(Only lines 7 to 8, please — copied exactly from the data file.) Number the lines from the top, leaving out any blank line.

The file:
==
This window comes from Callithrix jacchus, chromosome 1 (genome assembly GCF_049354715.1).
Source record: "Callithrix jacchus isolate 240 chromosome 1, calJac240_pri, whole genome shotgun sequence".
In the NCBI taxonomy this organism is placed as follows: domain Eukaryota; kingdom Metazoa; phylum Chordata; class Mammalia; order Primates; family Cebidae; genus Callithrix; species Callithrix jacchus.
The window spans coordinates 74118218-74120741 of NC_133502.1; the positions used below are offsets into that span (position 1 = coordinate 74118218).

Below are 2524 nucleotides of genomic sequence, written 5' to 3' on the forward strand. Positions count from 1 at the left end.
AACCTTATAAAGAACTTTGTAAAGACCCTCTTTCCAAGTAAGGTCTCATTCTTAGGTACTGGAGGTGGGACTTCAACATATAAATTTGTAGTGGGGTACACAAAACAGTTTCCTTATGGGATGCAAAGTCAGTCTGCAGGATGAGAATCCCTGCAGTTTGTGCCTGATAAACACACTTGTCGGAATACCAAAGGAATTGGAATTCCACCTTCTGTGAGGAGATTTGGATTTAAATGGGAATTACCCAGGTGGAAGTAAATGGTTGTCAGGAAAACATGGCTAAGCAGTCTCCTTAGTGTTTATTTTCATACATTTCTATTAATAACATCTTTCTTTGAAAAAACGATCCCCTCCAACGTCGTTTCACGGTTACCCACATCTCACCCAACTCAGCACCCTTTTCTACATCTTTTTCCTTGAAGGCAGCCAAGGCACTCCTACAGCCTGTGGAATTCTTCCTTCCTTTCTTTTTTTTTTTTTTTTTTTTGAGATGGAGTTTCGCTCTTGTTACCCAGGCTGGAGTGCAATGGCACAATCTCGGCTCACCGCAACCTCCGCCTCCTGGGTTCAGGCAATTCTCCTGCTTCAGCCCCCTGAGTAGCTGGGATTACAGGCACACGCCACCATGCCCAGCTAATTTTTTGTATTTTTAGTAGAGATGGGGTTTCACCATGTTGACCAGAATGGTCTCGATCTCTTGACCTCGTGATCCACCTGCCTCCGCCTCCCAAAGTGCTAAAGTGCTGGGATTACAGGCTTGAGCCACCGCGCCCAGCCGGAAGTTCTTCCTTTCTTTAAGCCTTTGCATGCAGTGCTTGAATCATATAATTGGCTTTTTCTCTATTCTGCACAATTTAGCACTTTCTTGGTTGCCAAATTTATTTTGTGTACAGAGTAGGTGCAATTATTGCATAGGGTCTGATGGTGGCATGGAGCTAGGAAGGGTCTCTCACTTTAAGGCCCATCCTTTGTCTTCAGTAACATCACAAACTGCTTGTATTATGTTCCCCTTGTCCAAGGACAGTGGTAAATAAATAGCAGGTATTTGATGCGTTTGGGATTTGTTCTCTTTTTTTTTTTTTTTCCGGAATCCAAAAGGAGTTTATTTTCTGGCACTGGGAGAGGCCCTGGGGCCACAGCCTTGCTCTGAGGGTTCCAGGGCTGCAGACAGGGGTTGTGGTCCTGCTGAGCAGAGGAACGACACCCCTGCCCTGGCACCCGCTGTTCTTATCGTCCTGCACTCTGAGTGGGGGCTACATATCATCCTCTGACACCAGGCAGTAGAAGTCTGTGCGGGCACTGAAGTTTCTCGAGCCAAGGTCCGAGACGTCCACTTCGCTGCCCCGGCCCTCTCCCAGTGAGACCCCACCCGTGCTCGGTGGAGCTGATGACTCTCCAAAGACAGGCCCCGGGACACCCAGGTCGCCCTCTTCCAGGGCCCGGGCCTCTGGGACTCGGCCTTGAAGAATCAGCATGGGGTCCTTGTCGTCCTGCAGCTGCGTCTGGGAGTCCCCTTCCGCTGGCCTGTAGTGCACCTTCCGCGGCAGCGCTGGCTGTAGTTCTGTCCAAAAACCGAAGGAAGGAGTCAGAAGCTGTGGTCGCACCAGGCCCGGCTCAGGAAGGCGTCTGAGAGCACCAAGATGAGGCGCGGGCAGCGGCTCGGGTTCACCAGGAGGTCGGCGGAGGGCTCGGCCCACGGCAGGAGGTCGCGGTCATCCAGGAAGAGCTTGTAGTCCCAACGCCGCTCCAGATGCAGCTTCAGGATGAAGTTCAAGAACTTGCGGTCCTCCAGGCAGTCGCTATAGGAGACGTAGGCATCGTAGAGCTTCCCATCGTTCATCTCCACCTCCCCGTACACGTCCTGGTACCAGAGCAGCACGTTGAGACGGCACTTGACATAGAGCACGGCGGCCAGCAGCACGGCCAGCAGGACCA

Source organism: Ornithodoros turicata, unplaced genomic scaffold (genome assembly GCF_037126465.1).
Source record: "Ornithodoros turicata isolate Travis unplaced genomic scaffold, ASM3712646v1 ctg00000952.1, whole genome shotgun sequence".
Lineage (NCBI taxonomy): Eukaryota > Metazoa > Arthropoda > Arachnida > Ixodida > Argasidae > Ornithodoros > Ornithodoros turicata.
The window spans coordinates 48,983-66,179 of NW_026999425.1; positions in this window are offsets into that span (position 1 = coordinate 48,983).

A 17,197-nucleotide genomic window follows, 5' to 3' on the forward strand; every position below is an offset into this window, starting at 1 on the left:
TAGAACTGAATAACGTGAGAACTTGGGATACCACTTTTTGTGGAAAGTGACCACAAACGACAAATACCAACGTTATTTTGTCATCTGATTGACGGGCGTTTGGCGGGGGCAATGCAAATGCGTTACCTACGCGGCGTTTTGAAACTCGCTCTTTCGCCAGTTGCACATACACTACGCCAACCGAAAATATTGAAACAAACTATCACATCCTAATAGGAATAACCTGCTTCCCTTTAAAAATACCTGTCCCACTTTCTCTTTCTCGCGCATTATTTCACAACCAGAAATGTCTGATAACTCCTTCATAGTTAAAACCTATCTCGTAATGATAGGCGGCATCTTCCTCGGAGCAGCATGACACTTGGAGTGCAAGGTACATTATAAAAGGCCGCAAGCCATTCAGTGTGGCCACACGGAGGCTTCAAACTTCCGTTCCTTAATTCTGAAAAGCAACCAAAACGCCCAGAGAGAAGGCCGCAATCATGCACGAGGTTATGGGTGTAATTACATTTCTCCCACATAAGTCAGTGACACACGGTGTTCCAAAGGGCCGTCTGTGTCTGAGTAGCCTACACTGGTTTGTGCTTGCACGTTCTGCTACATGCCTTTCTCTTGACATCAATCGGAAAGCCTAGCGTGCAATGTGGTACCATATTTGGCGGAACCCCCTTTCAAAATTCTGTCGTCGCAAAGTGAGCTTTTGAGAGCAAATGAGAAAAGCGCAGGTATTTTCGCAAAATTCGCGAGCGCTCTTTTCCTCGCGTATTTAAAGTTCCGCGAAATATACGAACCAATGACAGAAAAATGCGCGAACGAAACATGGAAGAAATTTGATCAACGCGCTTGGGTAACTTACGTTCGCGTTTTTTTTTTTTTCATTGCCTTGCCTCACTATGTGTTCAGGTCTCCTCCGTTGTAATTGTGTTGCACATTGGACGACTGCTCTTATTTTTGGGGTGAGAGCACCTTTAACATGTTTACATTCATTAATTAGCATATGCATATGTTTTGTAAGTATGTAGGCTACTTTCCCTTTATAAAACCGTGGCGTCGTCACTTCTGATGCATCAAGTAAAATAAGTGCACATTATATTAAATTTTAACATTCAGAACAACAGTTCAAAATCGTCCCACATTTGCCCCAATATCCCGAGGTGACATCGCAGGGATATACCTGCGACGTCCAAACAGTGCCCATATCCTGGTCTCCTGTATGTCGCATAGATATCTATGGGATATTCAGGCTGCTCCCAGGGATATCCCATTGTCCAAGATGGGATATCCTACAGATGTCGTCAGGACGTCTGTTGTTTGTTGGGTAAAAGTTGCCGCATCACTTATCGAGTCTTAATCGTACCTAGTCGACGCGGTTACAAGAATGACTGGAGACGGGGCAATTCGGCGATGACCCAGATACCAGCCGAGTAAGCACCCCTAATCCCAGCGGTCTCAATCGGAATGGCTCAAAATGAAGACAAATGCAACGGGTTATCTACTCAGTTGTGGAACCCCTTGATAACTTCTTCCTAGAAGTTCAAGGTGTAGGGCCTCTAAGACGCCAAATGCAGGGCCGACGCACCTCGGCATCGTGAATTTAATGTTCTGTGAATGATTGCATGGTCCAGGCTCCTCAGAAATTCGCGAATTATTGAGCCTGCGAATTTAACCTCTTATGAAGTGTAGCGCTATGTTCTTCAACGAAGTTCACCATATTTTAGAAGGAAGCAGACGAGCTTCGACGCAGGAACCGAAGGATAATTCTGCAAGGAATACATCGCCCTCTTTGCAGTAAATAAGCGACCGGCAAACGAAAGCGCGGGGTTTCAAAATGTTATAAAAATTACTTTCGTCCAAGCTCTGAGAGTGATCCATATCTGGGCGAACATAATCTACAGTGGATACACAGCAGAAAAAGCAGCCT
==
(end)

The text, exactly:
Source organism: Ornithodoros turicata, unplaced genomic scaffold (genome assembly GCF_037126465.1).
Source record: "Ornithodoros turicata isolate Travis unplaced genomic scaffold, ASM3712646v1 ctg00000952.1, whole genome shotgun sequence".